Massachusetts Daily Collegian

Student group raises awareness of rape culture on campus

By Brian Bevilacqua

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The Coalition to End Rape Culture, a new organization on campus, is looking to reframe the conversation about sexual violence on campus.

“(We want to) “start a campus-wide conversation about sexual violence, get people to understand and practice consent, challenge students to be up-standers rather than bystanders, overturn the myths surrounding sexual violence and its survivors, and ultimately for everyone to challenge rape culture and for this to turn into movement on campus where people will be actively challenging each other to make change,” said Zoe Talkin, a junior social thought and political economy major and member of the Coalition.

An offspring of the Center for Education Policy and Advocacy, the Coalition was started in response to the Angie Epifano’s column about her rape in “The Amherst Student” and to the alleged on-campus rape of a UMass student in October 2012. The Coalition currently has approximately 150 members.

The Coalition will be sponsoring a “Week of Action” next week, that will address the issue of rape in the campus community. The week will kick off with the group’s campus wide poster and flier distribution, with the goal of covering the campus with facts about rape culture and how it can be changed here at UMass.

Talkin defines rape culture as a collective mindest of culture in which sexual violence is prevalent and dominant ideologies, media and behaviors “normalize and socialize people into a system of sexual violence.”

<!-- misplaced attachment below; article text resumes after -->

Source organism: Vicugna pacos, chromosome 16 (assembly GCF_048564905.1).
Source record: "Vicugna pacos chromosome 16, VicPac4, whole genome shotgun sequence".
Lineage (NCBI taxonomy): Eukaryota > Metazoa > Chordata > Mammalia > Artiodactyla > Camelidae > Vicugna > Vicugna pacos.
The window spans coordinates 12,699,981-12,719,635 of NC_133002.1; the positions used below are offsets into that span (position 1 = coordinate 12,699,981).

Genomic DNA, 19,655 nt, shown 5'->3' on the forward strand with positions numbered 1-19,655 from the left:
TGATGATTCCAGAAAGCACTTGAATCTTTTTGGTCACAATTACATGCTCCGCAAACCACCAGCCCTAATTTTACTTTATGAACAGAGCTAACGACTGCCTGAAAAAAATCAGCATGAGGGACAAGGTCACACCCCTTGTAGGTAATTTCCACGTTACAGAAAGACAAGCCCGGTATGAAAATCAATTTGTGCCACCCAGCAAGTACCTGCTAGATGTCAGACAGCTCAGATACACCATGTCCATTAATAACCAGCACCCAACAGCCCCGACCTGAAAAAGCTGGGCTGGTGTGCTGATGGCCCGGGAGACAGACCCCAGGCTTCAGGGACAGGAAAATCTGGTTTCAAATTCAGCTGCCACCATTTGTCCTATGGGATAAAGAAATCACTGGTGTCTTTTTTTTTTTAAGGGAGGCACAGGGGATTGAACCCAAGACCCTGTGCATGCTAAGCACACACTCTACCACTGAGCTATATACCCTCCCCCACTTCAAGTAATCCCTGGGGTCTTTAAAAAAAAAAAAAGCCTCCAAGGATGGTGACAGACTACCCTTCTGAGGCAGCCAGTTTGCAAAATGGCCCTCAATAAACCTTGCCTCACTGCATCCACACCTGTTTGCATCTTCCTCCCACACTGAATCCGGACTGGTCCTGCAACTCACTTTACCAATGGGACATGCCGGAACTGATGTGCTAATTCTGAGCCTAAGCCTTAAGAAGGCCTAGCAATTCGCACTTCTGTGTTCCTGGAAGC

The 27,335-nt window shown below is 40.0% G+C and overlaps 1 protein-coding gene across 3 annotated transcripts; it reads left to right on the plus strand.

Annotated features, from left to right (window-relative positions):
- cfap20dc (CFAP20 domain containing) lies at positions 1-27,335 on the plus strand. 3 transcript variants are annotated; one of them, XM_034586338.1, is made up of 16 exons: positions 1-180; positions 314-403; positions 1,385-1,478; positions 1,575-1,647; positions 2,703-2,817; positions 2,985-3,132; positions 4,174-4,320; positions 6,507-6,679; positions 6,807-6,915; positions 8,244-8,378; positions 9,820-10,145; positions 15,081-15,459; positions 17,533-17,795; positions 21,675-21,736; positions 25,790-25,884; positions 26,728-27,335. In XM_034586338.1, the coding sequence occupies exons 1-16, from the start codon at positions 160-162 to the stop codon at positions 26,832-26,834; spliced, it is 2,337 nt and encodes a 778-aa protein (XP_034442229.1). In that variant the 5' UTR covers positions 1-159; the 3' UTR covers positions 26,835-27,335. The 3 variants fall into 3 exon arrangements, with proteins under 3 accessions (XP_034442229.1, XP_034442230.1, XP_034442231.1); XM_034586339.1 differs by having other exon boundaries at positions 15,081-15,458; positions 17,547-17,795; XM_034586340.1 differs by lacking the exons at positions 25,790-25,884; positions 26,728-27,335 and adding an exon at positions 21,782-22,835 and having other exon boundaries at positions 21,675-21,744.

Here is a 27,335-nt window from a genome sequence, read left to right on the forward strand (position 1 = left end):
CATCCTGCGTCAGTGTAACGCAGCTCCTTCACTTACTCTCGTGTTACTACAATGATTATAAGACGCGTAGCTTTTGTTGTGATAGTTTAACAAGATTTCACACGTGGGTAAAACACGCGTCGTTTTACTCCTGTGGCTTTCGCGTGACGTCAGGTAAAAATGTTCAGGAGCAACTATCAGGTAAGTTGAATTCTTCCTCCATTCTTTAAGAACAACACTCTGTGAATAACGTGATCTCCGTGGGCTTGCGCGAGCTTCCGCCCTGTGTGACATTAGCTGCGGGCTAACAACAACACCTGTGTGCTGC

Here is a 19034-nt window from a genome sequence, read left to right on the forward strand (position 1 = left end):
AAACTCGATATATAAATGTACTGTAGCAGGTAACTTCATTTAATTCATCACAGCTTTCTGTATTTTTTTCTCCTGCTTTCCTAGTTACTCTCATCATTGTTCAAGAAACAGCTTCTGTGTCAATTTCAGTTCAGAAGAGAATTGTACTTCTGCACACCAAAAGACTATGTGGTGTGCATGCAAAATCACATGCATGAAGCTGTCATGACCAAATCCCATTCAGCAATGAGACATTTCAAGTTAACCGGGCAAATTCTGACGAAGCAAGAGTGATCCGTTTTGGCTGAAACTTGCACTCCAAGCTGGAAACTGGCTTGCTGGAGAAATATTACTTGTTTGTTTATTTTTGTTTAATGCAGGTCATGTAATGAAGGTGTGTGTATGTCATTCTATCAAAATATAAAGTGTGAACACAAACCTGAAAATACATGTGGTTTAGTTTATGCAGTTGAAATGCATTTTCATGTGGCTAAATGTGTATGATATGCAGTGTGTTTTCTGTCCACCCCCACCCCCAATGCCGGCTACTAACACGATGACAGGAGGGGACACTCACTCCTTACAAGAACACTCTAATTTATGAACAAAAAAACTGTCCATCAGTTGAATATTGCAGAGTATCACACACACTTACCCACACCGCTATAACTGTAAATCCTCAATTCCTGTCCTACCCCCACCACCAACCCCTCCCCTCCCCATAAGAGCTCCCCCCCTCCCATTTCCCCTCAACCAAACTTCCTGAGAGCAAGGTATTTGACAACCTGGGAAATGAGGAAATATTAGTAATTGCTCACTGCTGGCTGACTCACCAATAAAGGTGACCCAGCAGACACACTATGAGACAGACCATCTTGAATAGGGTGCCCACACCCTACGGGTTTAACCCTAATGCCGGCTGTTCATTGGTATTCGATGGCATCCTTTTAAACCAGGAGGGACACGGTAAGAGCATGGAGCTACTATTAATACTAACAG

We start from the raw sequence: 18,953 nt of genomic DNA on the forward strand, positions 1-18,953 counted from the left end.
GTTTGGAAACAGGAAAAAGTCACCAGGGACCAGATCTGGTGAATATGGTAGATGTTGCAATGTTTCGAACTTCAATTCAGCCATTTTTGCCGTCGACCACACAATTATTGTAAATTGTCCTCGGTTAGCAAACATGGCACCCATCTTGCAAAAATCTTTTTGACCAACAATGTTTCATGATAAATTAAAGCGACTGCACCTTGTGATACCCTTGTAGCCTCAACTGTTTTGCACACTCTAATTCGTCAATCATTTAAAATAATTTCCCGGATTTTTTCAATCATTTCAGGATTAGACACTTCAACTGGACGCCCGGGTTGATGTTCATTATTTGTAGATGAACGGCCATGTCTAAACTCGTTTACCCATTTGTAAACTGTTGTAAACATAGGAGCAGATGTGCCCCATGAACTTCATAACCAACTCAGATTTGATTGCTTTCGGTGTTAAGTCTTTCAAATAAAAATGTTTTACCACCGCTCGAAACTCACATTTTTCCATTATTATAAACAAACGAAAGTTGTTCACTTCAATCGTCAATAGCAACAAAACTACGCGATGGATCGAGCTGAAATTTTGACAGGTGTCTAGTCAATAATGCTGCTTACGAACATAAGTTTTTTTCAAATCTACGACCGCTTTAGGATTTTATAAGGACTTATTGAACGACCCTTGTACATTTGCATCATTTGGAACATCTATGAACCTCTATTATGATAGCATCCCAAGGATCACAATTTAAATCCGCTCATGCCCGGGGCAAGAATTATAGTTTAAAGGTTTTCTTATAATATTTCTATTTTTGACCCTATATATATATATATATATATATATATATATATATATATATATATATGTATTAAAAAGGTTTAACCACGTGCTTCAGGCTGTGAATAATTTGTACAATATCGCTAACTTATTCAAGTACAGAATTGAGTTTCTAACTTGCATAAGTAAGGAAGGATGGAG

“It is reflected through television, music, advertising, law, humor, art, and other cultural apparatuses, to such an extent that violence against women and sexual coercion seems normalized and rape appears inevitable,” she said. “What is most sinister about rape culture is that it is so thoroughly engrained into our collective consciousness that many people may be subliminally complicit in perpetuating harmful behaviors, social norms, and discourses.”

The week will continue with a screening of the film :Flirting with Danger: Power and Consent if Heterosexual Relationships” on Tuesday, Feb. 26 at 6:30 p.m. in Thompson 102. A question and answer session with the professors who directed the film will follow the screening.

On Wednesday, from 10 to 4 p.m., the Coalition will table in the Campus Center with poster boards, paper and art supplies for people to make signs about rape culture. The hope is that this will be an interactive event that allows students to express their frustrations with rape culture.

The Week of Action will also feature educational workshops run by the Center for Women and Community on Thursday for students who want to learn what they can do to change the mindset and culture.

The week will conclude on Friday at 4:30 p.m. with a march through the different residential areas on campus and then to the Student Union for a rally that will include various public speakers, demonstrating the group’s commitment to ending rape culture on campus and throughout the world.

The Coalition’s events are being organized through a Facebook group, in addition to emails and a word-of-mouth campaign.